This past Tuesday night at the Catalyst here in Santa Cruz was one filled with dimmed stage lights and dark clothing as seasoned LA-based post punk band Moving Units payed their tribute to the Joy Division. The band have not been shy talking about the tour on social media and the hype was building since the tour date pop-up on the Catalyst’s concert calendar. Needless to say the crowd that night was dancing and singing along to every Joy Division and Moving Units song played.
Who can accurately describe a band like LCD Soundsystem? They have been an emotionally riveting band throughout the early 2000’s all the way to 2010 where they released This is Happening, an album that includes fan favorites such as “I Can Change”, “You Wanted a Hit”, “Dance Yrself Clean”, and “Drunk Girls”. Each album has contained musical masterpieces, especially their first debut studio album that was released in 2005, which obtained a Grammy nomination for the best dance album. This included tracks such as “Daft Punk is Playing at My House”, “Losing my Edge”, and “Yeah”. Each album has touched the souls of many different types of “music listeners”, from kids who enjoy the synth piano in combination with electronic beats, to the ones who enjoy rock from the later 90’s and James Murphy’s melodic, rugged voice. The band’s music connects with multiple generations, and that’s what makes their music so special.
My first encounter with LCD Soundsystem came during my Freshman year of high school, where dreams of living in New York City flourished as I listened to James Murphy cry of the trials and tribulations of living in a city like New York, in “New York, I Love You but You’re Bringing Me Down”. The album Sound of Silver features a number of thought provoking songs such as “Someone Great”, which remains to be my favorite song of LCD Soundsystem, and one that I was fortunate to see performed live last week at Bonnaroo Music Festival.
James Murphy sings, “I wish that we could talk about it. But there, that’s the problem. With someone new I couldn’t start it. Too late, for beginnings. The little things that made me nervous, are gone, in a moment. I miss the way we used to argue, locked, in your basement”. He continued to sing that with an intensely passionate voice, and he almost looked like he was crying during the performance. (That also could have been the heat, which made every lead musician drip of non-stop sweat during the festival).
This was one of my favorite bands to see live at Bonnaroo music festival, because not only was the music incredibly poetic and beautiful, but the amount of intensity and passion that Murphy put into his performance was extremely emotional. When he performed songs such as “Someone Great”, “I Can Change”, and the emotional track such as “All My Friends”, it became a show not just for dancing, but for remembering lost loved ones, lost friendships, and the hardships of growing older. It was as if LCD Soundsystem created a cathartic experience for music lovers and avid concert goers. LCD’s last song was “All My Friends”, a song about friends and how they grow apart with time. The audience sang along with every word, knowing that the lyrics were a sad and grim expression on the limits of time and the separation of friends.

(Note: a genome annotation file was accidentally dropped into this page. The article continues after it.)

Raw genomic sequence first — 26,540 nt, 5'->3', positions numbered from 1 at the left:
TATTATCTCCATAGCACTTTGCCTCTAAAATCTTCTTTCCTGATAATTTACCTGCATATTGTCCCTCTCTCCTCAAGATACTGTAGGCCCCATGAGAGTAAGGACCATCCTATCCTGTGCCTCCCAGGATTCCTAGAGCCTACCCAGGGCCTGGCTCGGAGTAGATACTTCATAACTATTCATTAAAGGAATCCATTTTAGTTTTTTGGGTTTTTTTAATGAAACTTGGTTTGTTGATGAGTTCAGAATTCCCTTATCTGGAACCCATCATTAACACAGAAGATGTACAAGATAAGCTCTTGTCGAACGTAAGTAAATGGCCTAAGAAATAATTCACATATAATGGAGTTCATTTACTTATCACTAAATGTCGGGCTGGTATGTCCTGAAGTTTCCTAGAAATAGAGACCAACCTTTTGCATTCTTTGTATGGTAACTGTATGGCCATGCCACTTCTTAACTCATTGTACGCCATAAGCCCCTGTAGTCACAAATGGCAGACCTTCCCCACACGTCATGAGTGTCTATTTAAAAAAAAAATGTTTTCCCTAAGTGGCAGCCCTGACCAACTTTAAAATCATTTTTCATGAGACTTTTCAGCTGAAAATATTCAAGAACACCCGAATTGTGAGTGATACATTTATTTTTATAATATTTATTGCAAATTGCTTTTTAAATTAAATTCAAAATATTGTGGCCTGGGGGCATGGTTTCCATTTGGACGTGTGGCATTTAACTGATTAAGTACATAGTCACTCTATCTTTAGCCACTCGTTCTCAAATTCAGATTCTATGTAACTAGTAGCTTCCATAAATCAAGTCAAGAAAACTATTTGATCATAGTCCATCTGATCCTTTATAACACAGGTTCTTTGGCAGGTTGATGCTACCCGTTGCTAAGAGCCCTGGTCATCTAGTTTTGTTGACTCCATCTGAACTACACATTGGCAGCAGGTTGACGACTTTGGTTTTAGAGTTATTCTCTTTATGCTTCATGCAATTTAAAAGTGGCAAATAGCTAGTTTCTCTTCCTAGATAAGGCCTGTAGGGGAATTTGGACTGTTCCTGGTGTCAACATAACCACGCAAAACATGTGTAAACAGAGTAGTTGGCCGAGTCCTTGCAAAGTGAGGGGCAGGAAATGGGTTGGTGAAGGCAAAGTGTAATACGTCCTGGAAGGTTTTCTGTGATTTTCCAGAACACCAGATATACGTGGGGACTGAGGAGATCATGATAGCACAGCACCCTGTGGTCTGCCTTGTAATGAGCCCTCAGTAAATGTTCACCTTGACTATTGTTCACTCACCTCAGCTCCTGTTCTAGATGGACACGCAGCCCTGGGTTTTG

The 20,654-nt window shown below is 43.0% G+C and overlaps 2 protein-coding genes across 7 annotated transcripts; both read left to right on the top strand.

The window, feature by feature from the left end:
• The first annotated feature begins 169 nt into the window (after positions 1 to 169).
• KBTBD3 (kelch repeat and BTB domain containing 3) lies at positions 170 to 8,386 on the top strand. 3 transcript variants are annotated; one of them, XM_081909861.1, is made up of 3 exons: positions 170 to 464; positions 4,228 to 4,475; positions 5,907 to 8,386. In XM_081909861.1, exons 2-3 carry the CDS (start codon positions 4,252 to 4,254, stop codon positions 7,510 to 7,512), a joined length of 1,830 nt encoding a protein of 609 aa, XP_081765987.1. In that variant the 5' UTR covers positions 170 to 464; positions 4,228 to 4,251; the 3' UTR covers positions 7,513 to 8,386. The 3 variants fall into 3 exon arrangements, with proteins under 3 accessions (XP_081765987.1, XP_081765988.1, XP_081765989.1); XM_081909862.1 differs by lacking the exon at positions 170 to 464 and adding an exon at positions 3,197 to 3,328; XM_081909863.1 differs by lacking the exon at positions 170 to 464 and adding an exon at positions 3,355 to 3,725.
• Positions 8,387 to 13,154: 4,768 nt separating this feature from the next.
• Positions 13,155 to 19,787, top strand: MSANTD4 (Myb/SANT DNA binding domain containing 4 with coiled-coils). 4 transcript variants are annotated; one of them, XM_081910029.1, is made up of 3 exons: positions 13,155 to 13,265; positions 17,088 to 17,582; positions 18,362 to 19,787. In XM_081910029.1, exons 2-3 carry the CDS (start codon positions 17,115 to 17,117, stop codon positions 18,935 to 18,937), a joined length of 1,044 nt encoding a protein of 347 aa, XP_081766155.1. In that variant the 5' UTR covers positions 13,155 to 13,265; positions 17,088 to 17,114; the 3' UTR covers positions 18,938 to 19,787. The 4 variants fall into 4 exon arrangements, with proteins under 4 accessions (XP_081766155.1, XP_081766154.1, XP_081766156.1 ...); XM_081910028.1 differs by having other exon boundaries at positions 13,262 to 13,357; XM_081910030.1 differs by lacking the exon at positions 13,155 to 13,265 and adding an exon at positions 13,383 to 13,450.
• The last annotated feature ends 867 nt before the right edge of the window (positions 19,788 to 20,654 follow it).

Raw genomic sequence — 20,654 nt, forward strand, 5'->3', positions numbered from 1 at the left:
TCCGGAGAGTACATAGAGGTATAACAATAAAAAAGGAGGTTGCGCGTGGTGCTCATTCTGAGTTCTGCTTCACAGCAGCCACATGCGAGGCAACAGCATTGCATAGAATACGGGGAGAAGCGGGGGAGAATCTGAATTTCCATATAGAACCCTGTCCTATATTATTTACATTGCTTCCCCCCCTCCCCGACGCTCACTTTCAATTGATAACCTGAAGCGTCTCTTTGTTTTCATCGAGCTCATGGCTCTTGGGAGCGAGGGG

The band’s most recent release was “Christmas Will Break Your Heart” released in December, and fortunately, they are planning a new album release for this year. They will be performing at Lollapalooza in Chicago, and at FYF Fest in L.A. this Summer, as well as many other festivals and venues. They are really amazing live!
Psychedelic rock is a crowded field these days, and among all the reverb and vintage
keyboards, it can be difficult to find music that extends beyond pastiche. On their new LP, Sugar
Mountain, The Pleasure Routine use the old school tones and equipment to create their own
unique sound. The album’s nine tracks range from languid ballads to energetic rockers, and the
band pulls off both with confidence and originality. At the center of the music is the vocal
interplay of Kevin Sosfrud and Lauren Kopp, whose respective deliveries recall Calvin
Johnson’s drawl and Fiona Apple’s broken soulfulness. The band’s rich guitar and keyboard
textures provide the perfect background for their affecting tales of lost love and inner turmoil.
Not that the album is mournful or mopey. Rather, Sugar Mountain strikes a satisfying balance
between playfulness and sincerity, heartbreak and hope. The production is a bit rough around
the edges, and the vocals sometimes drift towards sloppiness, but as an album, Sugar Mountain
delivers a thoughtful and original take on psychedelic pop.
There will be a record release show at San Francisco’s Bottom of the Hill on July 1st but if you miss out on that, you can purchase cassettes and download the album that day through The Pleasure Routine’s Bandcamp.
Hello KZSC listeners,
Here are some fun videos to get your week started off on a bluesy note…
Check back tomorrow for some jazz and blues charts.
Keep it bluesy y’all.
Hello all you jazzy and bluesy people. Check out the top 10 of jazz and blues for this week.
|1||ALLISON MILLER’S BOOM TIC BOOM||Otis Was A Polar Bear|
|2||FROYO MA *||Pants – EP|
|3||GRACE KELLY||Trying To Figure It Out|
|4||KIRSTEN EDKINS||Art And Soul|
|6||ROXY COSS||Restless Idealism|
|7||VARIOUS ARTISTS *||Basin Street Blues|
|8||JACO PASTORIUS||JACO PASTORIUS|
|9||VARIOUS ARTISTS||Blue Note Plays Prince|
|10||ELLA FITZGERALD *||All That Jazz!|
In the meantime here is a really sweet video of Howlin’ Wolf
- Dance to the Radio: Moving Units play the songs of Joy DivisionJuly 29, 2016 - 9:00 am
- Dance with me until I feel all right-A Night with LCD SoundsystemJuly 26, 2016 - 8:26 pm
- Radio from a parallel universe.July 26, 2016 - 10:45 am
- This summer in SoCal, HARD Summer is nearJuly 18, 2016 - 7:57 am
- Getting Ready for NorCal’s Enchanted Forest Gathering July 22-24July 10, 2016 - 8:42 pm